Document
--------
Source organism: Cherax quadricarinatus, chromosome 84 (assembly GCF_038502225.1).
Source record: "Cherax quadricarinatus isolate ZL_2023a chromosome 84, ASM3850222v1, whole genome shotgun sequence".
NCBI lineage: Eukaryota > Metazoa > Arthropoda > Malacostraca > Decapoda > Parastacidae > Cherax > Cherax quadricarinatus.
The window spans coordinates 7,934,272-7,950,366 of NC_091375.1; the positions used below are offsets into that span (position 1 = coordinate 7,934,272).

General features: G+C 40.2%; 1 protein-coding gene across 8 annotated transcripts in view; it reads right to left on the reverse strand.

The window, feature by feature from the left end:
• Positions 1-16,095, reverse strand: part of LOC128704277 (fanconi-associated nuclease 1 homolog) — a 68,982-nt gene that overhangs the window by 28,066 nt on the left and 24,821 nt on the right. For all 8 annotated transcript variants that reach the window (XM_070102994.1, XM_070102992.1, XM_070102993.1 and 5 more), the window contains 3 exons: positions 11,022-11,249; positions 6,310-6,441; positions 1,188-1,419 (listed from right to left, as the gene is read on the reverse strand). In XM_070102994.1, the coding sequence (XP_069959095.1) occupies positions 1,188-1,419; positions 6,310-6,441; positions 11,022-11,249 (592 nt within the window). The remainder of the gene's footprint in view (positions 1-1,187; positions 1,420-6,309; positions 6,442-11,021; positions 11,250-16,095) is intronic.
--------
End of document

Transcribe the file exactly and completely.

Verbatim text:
Source organism: Cherax quadricarinatus, chromosome 84 (assembly GCF_038502225.1).
Source record: "Cherax quadricarinatus isolate ZL_2023a chromosome 84, ASM3850222v1, whole genome shotgun sequence".
NCBI lineage: Eukaryota > Metazoa > Arthropoda > Malacostraca > Decapoda > Parastacidae > Cherax > Cherax quadricarinatus.
The window spans coordinates 7,934,272-7,950,366 of NC_091375.1; the positions used below are offsets into that span (position 1 = coordinate 7,934,272).

General features: G+C 40.2%; 1 protein-coding gene across 8 annotated transcripts in view; it reads right to left on the reverse strand.

The window, feature by feature from the left end:
• Positions 1-16,095, reverse strand: part of LOC128704277 (fanconi-associated nuclease 1 homolog) — a 68,982-nt gene that overhangs the window by 28,066 nt on the left and 24,821 nt on the right. For all 8 annotated transcript variants that reach the window (XM_070102994.1, XM_070102992.1, XM_070102993.1 and 5 more), the window contains 3 exons: positions 11,022-11,249; positions 6,310-6,441; positions 1,188-1,419 (listed from right to left, as the gene is read on the reverse strand). In XM_070102994.1, the coding sequence (XP_069959095.1) occupies positions 1,188-1,419; positions 6,310-6,441; positions 11,022-11,249 (592 nt within the window). The remainder of the gene's footprint in view (positions 1-1,187; positions 1,420-6,309; positions 6,442-11,021; positions 11,250-16,095) is intronic.